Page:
Just like a fine wine, the AAPG Prospect
and Property Expo keeps getting better with age.
Indeed, this year's third annual APPEX event encouraging
you to "Live Long and Prospect" appears destined to be the best
yet when it kicks off Sept. 9 for a three-day meet at the George
R. Brown Convention Center in Houston.
The organizers, including co-conveners SIPES, the
Houston Geological Society and PLS, anticipate the get-together
will attract 3,000 attendees and 400 booths, a significant jump
ahead of the 2002 total of 2,000 registrants and 300 booths.
Dan Doss, vice president of exploration at prospect-generating-shop
RIMCO Production succinctly sums up the appeal:
"What you've got is buyers who are truly looking
for prospects, and they've found you so you didn't go looking for
them," Doss said. "They're already interested in a trend, a certain
type of prospect.
"You have the opportunity to make maybe 30-40 presentations
a day and present to two or three potential buyers at once," he
noted. "Also, some of them have positive things to share because
they're aware of things in the area or the trend."
Doss believes prospect expos are the only way to
"I've been attending these shows since way back when
NAPE started theirs," he said. "I've sold prospects at every show
or at least within two weeks as a direct result of being in the
"But you can't structure the timing so that all your
prospects come up early in the year," he noted. "Having APPEX is
perfect -- it's what was needed."
RIMCO's APPEX experience represents one of many success
stories spawned by the expo.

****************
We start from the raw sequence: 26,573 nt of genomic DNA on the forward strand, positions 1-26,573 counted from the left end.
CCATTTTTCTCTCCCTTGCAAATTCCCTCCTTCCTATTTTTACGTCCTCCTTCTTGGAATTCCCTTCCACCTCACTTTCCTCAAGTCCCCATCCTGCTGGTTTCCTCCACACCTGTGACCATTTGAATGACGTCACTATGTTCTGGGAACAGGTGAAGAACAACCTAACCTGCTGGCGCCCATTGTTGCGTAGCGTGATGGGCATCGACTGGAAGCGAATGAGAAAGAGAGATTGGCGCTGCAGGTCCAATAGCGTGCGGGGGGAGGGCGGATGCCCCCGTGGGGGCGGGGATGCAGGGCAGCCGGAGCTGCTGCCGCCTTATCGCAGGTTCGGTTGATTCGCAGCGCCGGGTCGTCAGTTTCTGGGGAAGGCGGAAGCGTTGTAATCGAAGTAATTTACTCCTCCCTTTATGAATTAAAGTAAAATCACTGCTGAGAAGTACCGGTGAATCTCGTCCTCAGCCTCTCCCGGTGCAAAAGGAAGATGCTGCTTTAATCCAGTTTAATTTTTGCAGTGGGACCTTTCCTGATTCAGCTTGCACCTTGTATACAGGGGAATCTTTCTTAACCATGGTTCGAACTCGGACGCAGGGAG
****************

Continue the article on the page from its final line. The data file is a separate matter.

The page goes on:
The company had two booths at last year's event,
where its prospect offerings included a deal in LaFourche Parish,
La, which was being marketed for the first time. By the second day
of the meeting, it boasted a "sold" sign. A well was drilling there
at 7,200 feet at press time.
"Instead of spending hours on the phone arranging
for presentations for office meetings and visiting with 15-20 companies
trying to find one that's the right fit for the prospect and spending
$10 - $20 thousand on prospect brochures," Doss said, "we sold it
at APPEX in one day.
"The money spent on a booth is less than 10 percent
of taking a prospect door-to-door," he said, "and the exposure is
He compared the expo experience to a sale done in
the "old style."
The company recently had to market a property that
had farmout issues, so it had to be moved too quickly to wait for
the upcoming APPEX.
"I made about 30 phone calls and sent executive summaries
via e-mail to 30 companies to get four presentations," Doss said.
"I basically spent three or four hours a day on the phone for a
Like a number of other companies, RIMCO utilizes
the APPEX advantage to the max, playing both sides of the fence
as buyer and seller. The typical pattern is to buy maybe six prospects
either at the show or shortly thereafter.
"A lot of companies don't want to buy until the show,"
Doss said. "If they only buy four or five a year, they can look
at 70 or 80 there, and the odds of finding the type prospect they're
looking for is way higher at APPEX than otherwise."
Shortly after APPEX 2002, RIMCO sold still another
prospect -- this one to 3TEC Energy (currently in merger mode with
Plains Exploration) -- as a direct result of the event.
"We saw the deal at APPEX and made an appointment
to see it in more detail," said Charles Cusack, senior geologist
at 3TEC. "We wound up taking it in three days, and I was nervous
because they had shown it to so many at APPEX," he said. "But he
honored that we were working with him.
"Then the first prospect indirectly led to another
one that we took and drilled with them," Cusack said. "In fact,
that's what led us to postpone drilling the first one."
Cusack said he has definite plans to attend APPEX
"Even if you don't buy," he said, "a lot of times
it leads to something else you're working on and maybe fixing to
And there's nothing like a success story to motivate
a company to go for an encore.
"We'll be back this year with two booths and three
prospects," Doss noted.